14 October 2020

MIKULÁŠ PEKSA introduces the point of view of the “Pirate” party to addiction as an area that requires long-term attention. Solving addiction behaviour should be built on human rights and evidence-based data, as well as on a needs-based approach. The Pirate Party supports cooperation with experts in the field of addictions who can bring a professional view as well as practical and effective solutions to save human lives and maximise financial resources.

JINDŘICH VOBOŘIL introduces the concept of harm reduction—minimising the negative impacts associated with addictive behaviour not only as a service but also as a policy approach. Many people are unable to stop using addictive substances or address their problem gambling for a number of reasons. Abstinence is an individual choice and should not be regarded as the only option. The goal of the harm reduction approach is to keep people alive, help them to make positive changes in their lives and offer
them alternatives that cause less harm. The scope of a harm reduction approach is not only addictive substances (illicit and licit drugs) but also problem gambling, which very often remains in the background and goes unattended. However, all addictive behaviour has the same roots and principles and should be treated in a complex manner. The key reason for integrating drug (or addiction) policies is the fact that both illicit and licit drugs should be treated together. If many European countries have already integrated their drug policies why should not the European policy follow suit? For this reason, the structure of the Directorate general should be changed and the mandate of the EMCDDA (European Monitoring Centre for Drugs and Drug Addictions) strengthened.
Especially now, in the context of EU policy discussion on such broad and complex topics, such as Europe’s Beating Cancer Plan, policy demands a universal approach to unhealthy behaviour. The Cancer Plan, for example, aims to tackle prevention, diagnosis, treatment and post-cancer care. This requires a comprehensive approach that takes into account, not only the purely medical viewpoint, but also the social and psychological aspects of harm reduction. The same remains in the area of dealing with illicit drugs. The European drugs strategy and action plans that are coming to an end should not be replaced by similar documents but should be much united and integrated as many member states already did so. Finally, the issue of gambling need much more attention on the EU level and again the integrated policy focused on minimizing risks and harms should be adopted in an integrative manner.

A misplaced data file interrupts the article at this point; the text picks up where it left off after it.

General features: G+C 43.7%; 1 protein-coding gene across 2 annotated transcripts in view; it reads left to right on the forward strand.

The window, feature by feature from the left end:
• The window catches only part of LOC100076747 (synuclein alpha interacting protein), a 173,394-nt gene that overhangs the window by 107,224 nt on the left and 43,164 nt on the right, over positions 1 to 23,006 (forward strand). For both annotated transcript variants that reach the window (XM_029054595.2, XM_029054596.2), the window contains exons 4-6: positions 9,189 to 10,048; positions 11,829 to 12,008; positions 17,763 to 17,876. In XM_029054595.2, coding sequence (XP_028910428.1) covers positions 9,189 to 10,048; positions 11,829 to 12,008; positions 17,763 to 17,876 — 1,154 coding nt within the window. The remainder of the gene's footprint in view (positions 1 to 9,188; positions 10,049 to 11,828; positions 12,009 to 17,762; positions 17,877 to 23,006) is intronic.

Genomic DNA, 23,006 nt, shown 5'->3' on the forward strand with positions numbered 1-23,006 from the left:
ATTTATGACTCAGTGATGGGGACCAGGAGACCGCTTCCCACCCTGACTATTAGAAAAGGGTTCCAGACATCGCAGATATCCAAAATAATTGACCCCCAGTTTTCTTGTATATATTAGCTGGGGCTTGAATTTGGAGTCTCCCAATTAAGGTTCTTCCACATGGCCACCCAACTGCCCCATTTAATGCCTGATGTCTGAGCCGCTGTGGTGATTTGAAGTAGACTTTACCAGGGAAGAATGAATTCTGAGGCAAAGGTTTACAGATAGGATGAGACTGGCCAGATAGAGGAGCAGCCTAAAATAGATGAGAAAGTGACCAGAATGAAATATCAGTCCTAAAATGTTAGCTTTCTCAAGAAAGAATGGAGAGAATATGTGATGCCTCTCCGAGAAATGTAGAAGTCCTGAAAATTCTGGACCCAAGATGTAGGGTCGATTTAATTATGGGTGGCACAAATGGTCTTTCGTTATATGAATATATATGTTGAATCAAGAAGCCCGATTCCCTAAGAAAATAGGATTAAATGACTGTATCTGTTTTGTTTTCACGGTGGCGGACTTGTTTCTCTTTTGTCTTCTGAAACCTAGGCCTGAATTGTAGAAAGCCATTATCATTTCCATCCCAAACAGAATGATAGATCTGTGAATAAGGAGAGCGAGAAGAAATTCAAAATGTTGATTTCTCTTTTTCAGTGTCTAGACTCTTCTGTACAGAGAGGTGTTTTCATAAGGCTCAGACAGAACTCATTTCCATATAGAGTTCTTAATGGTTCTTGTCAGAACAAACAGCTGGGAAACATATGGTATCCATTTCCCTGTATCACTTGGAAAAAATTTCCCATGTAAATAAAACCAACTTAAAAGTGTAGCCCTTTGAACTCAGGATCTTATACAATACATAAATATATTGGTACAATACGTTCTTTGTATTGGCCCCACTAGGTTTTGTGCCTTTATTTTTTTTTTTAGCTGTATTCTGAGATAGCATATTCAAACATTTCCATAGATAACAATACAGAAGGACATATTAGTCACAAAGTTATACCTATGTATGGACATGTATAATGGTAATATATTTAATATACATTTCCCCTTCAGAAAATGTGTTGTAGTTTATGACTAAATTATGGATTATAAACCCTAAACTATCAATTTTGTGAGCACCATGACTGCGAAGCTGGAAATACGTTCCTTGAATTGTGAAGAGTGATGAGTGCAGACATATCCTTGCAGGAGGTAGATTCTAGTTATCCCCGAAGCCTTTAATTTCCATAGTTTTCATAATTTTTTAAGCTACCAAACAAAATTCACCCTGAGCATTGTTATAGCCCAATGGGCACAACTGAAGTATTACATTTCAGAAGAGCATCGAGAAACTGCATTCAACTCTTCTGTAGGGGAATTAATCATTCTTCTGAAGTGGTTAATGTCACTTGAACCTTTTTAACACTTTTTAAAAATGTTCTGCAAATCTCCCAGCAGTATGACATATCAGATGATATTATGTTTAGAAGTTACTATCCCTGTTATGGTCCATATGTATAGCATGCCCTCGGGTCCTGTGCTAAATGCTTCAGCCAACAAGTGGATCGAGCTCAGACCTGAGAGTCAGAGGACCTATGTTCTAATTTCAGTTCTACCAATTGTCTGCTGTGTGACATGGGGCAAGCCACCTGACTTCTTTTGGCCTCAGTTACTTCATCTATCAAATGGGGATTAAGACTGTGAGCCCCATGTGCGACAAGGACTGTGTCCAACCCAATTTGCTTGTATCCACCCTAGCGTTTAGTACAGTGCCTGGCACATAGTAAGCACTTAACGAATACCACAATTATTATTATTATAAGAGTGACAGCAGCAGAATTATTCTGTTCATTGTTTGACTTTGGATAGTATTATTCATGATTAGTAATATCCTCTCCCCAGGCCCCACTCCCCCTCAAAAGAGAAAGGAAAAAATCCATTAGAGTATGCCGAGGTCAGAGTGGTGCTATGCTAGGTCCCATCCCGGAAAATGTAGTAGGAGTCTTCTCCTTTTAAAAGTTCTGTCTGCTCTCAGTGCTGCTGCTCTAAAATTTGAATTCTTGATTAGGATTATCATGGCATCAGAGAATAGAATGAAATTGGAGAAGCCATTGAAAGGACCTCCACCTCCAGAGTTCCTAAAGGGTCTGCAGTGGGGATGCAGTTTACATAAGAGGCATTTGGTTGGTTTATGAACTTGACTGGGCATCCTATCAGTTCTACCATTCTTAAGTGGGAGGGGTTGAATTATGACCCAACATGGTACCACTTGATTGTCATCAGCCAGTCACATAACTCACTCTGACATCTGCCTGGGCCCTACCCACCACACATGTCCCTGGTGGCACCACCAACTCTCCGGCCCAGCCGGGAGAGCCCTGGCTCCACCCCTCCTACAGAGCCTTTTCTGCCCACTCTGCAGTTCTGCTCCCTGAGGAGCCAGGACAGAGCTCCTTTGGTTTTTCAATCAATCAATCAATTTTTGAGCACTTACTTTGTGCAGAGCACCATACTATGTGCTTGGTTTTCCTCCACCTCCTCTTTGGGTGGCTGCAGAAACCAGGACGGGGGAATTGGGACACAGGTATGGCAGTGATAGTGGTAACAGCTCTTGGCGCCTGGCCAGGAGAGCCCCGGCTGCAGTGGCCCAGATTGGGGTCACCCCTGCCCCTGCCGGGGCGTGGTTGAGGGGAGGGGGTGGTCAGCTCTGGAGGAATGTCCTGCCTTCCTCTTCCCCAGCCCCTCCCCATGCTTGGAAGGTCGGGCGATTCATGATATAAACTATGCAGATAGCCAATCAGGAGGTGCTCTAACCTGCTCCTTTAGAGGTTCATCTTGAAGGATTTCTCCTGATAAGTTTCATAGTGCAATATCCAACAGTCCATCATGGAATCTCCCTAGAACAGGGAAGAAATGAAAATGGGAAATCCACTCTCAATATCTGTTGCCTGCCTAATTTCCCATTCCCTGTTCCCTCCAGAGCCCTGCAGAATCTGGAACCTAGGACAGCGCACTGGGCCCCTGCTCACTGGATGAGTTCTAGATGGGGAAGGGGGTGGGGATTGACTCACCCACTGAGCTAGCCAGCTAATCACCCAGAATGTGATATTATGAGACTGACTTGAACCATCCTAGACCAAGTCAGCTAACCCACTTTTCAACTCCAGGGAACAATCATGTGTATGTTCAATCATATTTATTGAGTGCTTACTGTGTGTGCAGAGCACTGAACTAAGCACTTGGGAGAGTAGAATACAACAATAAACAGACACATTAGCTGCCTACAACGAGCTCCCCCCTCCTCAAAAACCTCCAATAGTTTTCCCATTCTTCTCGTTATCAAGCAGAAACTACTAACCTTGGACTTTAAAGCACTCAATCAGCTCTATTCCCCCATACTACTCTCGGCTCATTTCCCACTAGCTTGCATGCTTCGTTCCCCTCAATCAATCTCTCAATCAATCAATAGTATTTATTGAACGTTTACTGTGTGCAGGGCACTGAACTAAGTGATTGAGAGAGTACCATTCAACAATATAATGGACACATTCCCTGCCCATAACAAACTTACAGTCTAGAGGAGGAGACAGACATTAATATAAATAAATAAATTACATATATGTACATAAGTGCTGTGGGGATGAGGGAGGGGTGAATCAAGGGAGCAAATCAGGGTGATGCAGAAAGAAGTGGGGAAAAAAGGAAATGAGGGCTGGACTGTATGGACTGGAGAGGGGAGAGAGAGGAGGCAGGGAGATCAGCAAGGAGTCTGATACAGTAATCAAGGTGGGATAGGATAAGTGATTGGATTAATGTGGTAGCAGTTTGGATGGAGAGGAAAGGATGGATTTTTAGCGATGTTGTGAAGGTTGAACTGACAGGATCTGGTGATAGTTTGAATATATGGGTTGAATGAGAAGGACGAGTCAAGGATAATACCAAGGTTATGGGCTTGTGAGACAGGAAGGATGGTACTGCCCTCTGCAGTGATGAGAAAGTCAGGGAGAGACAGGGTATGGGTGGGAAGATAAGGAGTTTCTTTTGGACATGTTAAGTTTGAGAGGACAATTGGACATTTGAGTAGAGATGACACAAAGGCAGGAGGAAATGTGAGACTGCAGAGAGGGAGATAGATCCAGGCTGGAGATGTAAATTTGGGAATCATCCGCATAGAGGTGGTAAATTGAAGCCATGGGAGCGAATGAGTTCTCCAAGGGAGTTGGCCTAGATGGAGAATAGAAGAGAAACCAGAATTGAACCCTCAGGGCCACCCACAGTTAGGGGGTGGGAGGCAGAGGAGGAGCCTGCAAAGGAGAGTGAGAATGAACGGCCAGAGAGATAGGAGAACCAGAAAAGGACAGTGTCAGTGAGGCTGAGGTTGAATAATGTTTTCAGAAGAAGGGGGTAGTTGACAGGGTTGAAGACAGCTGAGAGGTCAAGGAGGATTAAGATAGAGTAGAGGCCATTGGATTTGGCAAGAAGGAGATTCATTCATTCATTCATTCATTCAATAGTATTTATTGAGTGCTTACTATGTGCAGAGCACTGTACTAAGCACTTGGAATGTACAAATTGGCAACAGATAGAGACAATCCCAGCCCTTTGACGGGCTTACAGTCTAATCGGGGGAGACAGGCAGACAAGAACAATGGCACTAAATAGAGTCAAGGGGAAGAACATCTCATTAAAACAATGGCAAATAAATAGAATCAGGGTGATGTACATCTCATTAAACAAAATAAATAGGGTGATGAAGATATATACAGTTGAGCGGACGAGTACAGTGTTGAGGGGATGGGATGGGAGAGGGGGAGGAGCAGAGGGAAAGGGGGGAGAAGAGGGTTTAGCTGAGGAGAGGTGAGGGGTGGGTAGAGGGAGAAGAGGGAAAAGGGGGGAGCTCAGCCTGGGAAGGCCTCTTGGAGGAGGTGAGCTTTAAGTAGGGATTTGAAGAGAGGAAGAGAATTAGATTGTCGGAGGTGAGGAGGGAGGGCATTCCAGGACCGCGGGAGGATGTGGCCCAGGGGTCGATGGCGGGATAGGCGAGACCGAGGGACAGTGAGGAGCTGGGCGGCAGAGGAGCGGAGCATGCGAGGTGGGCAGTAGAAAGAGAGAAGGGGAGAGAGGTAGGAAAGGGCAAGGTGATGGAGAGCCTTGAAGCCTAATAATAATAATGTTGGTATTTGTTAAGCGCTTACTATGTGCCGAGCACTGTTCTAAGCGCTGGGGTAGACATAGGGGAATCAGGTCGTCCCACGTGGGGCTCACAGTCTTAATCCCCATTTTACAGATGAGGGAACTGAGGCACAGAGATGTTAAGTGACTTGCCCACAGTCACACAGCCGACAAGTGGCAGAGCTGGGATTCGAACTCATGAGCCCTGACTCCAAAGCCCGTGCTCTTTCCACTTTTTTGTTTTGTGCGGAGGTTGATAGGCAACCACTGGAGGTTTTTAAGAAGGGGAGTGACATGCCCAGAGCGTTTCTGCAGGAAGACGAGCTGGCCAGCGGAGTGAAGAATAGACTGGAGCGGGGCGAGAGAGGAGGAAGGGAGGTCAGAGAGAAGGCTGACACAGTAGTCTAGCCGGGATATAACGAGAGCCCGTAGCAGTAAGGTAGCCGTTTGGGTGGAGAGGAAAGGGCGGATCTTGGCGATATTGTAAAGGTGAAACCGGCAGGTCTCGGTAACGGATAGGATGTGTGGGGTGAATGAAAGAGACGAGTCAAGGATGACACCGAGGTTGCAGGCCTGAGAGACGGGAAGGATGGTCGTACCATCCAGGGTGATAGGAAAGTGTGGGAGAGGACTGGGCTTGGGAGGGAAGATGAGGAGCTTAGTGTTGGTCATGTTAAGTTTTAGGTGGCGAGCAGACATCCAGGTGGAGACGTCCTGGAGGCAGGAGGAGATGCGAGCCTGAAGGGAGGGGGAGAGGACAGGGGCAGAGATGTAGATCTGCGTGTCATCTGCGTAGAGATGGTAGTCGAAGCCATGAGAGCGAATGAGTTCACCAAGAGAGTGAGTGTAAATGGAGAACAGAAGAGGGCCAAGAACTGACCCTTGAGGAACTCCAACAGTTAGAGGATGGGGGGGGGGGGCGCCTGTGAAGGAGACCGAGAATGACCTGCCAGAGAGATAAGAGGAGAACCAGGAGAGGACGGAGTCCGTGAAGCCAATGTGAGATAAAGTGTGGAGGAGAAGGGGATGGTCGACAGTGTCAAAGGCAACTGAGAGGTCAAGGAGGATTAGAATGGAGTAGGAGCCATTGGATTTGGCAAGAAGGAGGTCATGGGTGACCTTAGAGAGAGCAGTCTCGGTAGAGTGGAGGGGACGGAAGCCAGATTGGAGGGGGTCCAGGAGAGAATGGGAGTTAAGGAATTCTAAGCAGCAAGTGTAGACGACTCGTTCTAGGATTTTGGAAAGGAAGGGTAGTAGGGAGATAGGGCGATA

KASIA KOWALCZYK & DAVID MACKINTOSH will stress the pragmatic, cost effective, creative and evidence-based nature of harm reduction approaches. It is a broad concept that can complement other approaches, for example when tackling addiction, also tackling the abstinence paradigm. Harm reduction also has untapped potential across different areas of public health. It works best through a horizontal approach which requires collaboration and partnerships and also engages those who are beneficiaries of the public health services or other interventions. The Global Public Health Network has been recently established to help share research and experience across the relevant sectors with a particular interest i the role of partnership. BARONESS MEACHER introduces addiction as a deeply unpleasant affliction. It is necessary to offer a range of options to reduce the harms to the individuals, their families and their communities: treatment; evidence based full agonist substitution; the Swiss multi-layered heroin and poly-drug use service; decriminalisation of personal use and controlled drugs as medicines.

Mikuláš Peksa, MEP
Jindřich Vobořil, Head of IRAP and former Czech National Anti-Drug Coordinator
Kasia Kowalczyk and David Mackintosh, Global Public Health Network
Baroness Meacher, Member of the House of Lords of the United Kingdom